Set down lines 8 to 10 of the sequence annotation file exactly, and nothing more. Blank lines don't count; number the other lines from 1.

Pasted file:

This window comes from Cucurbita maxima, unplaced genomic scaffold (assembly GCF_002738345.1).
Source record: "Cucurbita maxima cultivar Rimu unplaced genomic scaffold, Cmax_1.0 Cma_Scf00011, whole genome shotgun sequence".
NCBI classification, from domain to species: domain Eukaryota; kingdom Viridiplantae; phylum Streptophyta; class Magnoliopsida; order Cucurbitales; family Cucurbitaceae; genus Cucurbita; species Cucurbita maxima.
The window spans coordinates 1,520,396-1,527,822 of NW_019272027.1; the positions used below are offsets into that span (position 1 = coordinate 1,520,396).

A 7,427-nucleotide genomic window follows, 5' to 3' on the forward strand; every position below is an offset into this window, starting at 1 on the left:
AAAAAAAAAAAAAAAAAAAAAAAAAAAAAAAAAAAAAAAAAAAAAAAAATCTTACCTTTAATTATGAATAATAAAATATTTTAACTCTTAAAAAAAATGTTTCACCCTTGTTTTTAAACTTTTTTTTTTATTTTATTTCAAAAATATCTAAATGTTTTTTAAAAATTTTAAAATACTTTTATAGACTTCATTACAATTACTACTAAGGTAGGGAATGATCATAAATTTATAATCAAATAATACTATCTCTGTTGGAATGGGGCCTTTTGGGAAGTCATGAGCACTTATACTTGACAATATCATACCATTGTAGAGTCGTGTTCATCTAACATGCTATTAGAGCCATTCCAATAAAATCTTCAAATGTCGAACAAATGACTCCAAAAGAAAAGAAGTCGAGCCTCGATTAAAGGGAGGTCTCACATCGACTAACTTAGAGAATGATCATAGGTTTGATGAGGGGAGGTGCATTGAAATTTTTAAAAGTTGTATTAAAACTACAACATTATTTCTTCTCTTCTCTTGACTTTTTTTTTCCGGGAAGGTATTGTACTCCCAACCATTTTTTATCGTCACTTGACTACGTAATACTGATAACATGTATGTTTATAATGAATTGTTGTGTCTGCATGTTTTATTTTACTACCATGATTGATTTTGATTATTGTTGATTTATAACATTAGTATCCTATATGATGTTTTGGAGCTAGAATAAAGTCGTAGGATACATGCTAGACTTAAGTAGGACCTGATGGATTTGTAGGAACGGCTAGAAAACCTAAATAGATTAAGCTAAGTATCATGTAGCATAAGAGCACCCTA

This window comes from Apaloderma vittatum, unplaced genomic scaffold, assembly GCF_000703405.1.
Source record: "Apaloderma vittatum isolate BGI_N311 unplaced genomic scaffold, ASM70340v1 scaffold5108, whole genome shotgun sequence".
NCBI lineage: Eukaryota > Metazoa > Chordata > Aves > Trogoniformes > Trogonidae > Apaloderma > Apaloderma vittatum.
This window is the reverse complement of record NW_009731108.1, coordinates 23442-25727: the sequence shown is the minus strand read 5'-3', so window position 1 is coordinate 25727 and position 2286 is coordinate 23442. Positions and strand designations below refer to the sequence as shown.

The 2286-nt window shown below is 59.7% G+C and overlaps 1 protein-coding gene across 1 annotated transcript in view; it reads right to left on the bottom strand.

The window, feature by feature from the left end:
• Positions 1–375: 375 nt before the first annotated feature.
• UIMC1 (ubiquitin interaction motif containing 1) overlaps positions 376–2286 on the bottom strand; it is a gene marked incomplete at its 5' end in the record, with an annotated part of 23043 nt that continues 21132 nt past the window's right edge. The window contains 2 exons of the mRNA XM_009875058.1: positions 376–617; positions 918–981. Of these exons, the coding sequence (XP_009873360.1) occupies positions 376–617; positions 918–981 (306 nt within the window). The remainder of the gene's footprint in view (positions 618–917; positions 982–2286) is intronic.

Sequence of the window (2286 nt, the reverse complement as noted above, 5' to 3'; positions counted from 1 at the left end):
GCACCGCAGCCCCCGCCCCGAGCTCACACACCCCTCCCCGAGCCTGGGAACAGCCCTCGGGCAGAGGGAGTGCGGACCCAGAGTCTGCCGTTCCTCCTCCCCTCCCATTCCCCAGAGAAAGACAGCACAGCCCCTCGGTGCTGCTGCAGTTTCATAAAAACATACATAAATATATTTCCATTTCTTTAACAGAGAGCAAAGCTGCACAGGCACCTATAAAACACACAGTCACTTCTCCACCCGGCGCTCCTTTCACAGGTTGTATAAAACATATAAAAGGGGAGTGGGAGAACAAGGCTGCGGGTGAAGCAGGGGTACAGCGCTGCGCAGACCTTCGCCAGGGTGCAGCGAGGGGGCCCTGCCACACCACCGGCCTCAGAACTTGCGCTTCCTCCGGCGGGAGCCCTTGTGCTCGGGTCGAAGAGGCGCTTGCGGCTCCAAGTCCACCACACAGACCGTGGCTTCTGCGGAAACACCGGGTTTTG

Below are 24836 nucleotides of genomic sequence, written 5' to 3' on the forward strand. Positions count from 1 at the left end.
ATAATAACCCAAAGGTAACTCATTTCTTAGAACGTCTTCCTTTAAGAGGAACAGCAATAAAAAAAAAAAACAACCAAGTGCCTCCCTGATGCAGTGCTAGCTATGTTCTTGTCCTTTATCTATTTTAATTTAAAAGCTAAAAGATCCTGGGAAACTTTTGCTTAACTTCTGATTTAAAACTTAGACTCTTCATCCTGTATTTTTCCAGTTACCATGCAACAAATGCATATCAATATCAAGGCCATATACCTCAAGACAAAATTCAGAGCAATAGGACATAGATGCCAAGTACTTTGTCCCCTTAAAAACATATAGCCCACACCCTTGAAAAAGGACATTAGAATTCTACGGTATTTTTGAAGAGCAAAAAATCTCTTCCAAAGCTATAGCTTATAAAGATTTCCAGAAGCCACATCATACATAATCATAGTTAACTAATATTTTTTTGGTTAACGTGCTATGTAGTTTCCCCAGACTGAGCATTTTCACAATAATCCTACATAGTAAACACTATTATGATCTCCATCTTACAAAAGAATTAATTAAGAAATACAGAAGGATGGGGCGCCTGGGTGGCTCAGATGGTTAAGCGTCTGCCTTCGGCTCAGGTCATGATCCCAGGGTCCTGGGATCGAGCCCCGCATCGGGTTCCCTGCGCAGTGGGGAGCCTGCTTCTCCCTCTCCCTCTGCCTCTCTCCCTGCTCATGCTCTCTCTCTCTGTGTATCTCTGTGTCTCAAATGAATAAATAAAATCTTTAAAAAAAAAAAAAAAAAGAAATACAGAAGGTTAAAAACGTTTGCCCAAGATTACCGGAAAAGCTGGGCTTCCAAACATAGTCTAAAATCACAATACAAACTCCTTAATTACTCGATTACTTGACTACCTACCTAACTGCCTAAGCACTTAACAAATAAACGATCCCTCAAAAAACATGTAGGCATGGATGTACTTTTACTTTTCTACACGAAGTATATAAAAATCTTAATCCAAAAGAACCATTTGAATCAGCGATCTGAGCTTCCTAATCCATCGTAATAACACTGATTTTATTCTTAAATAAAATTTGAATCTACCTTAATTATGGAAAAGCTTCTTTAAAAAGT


Source record: "Apaloderma vittatum isolate BGI_N311 unplaced genomic scaffold, ASM70340v1 scaffold5108, whole genome shotgun sequence".
NCBI lineage: Eukaryota > Metazoa > Chordata > Aves > Trogoniformes > Trogonidae > Apaloderma > Apaloderma vittatum.
This window is the reverse complement of record NW_009731108.1, coordinates 23442-25727: the sequence shown is the minus strand read 5'-3', so window position 1 is coordinate 25727 and position 2286 is coordinate 23442. Positions and strand designations below refer to the sequence as shown.